John Millman wants tennis authorities to name and shame cyber bullies after revealing he was the victim of online trolls, bitter about losing bets on his matches.
In an extraordinary – and sad – postscript to his heroic US Open run, Millman said he even expected to come under attack after losing his quarter-final to grand slam colossus Novak Djokovic.
“I’ll have some probably now,” Millman told AAP before departing New York on Thursday.
“It’s a bit of a headache and a bit of a blight at the moment that a lot of players have to deal with.
“I don’t know the answer. Look, you try to ignore it but there’s a fair few idiots out there that something possesses them to get online.
“You get that always whenever you have a loss.”
Australia’s new tennis hero is by no means alone.
Retired countryman Sam Groth once claimed that even his girlfriend and family had received death threats after some of his matches.
American Nicole Gibbs told CNN last year that she’d first started receiving online abuse while playing college tennis.
Gibbs said a disgruntled Twitter user posted: “You are so f***ing bad. I hope you die slowly, but f***ing painfully …You have deserved it! WHORE.”
Wimbledon finalist Kevin Anderson is another to have suffered through what Millman believes is an epidemic that needs serious attention.
The popular Queenslander said he copped online abuse after his first-round loss to Taro Daniel at Winstom Salem the week before the US Open.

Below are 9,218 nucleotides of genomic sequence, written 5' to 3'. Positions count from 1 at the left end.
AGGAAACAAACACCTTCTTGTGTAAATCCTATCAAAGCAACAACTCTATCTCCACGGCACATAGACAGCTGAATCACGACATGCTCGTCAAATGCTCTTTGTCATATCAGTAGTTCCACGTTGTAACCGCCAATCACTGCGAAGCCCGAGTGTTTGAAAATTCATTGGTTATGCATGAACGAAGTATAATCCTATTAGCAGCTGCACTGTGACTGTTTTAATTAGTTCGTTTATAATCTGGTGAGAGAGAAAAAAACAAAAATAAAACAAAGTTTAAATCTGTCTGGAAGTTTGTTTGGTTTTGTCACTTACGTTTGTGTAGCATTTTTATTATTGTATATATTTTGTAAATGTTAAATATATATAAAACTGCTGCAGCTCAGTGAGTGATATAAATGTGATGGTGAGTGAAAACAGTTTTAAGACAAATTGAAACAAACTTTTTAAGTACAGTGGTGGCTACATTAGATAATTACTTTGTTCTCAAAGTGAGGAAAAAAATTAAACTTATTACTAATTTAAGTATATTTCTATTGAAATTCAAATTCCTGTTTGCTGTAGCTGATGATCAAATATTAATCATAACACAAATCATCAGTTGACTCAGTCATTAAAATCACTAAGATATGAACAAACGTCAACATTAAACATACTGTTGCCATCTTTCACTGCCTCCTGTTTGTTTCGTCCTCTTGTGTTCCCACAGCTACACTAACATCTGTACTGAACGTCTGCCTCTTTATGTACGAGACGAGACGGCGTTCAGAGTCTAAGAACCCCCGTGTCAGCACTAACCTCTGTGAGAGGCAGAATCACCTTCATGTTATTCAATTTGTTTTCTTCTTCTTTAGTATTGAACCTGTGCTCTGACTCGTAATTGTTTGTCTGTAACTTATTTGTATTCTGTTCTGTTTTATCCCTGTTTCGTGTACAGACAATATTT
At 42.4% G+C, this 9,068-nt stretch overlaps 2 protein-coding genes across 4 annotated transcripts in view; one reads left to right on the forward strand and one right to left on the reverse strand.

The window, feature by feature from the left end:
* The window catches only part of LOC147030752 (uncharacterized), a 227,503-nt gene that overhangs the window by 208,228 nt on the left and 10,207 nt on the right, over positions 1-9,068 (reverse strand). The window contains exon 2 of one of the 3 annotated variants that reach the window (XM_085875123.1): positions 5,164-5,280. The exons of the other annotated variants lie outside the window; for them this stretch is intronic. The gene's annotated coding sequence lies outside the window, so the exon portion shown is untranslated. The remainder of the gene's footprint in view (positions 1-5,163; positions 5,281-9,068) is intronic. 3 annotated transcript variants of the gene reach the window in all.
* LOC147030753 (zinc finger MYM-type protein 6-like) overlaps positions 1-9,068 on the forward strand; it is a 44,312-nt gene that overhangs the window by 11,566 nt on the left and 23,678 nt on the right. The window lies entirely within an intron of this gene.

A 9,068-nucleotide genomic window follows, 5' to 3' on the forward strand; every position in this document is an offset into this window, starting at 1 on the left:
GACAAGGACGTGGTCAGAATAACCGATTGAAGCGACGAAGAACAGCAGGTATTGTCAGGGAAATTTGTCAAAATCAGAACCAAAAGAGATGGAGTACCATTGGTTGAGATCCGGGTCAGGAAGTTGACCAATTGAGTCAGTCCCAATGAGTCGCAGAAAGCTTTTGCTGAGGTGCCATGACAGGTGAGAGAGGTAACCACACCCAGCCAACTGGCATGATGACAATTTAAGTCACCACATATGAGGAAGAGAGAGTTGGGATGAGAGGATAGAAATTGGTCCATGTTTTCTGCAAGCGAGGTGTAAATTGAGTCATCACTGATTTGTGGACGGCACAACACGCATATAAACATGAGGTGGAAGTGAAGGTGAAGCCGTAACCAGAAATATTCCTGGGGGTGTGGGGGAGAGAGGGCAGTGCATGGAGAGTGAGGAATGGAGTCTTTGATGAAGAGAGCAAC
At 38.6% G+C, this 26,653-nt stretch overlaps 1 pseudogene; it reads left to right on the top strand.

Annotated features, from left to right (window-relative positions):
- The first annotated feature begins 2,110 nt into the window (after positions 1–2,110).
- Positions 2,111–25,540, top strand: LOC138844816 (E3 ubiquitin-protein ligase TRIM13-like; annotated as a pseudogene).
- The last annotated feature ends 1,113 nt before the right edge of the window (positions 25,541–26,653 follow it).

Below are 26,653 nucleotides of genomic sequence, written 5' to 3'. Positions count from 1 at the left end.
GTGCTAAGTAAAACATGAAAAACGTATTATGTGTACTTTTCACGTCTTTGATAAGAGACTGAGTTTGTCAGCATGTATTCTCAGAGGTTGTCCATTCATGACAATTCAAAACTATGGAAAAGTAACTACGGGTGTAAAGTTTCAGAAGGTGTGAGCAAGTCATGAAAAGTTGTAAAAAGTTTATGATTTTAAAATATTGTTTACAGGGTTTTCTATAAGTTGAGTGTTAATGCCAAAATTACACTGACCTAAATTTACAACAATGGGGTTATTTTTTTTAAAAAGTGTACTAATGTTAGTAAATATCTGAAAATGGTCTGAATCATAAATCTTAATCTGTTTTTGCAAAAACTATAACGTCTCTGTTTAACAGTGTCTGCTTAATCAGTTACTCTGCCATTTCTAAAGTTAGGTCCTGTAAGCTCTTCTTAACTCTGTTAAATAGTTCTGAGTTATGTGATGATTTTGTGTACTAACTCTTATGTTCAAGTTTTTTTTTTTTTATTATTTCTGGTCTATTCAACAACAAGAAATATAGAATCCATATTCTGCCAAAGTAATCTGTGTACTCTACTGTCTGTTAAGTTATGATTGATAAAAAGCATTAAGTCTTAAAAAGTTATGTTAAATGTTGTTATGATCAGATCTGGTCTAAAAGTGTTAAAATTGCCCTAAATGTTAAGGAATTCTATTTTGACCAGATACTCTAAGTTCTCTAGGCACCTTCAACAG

Millman has learnt to deal with such appalling bullying but says it can be distressing for players.
“I’d just like them (the trolls) to be named and shamed a bit more. Some of these people have families and stuff and they’re hurling abuse at people,” he said.
“I find it a bit strange, but obviously they lack a little bit of character.”
It’s incredible to think Millman could find himself such a target after stretching Djokovic to almost three hours in a 6-3 6-4 6-4 defeat that was much closer – and stressful for the Serbian superstar – than the straight-sets scoreline suggests.
“I’m really, really proud – not proud but happy – with how my body has held in there and physically I actually feel pretty good in this caper,” Millman said.
“I mean, it’s tough. Playing against Novak, I think the guy’s beat a brick wall once.
“He makes you work hard for every point and it’s relentless. It’s time and time again. And that’s the difficulty playing against him.”
Millman, who will climb to a career-high ranking inside the world’s top 40 for his Flushing Meadows run, will get little respite.
He was leaving for Europe on Thursday to spearhead Australia’s Davis Cup tie against the Dominic Thiem-led Austrians in Graz next week.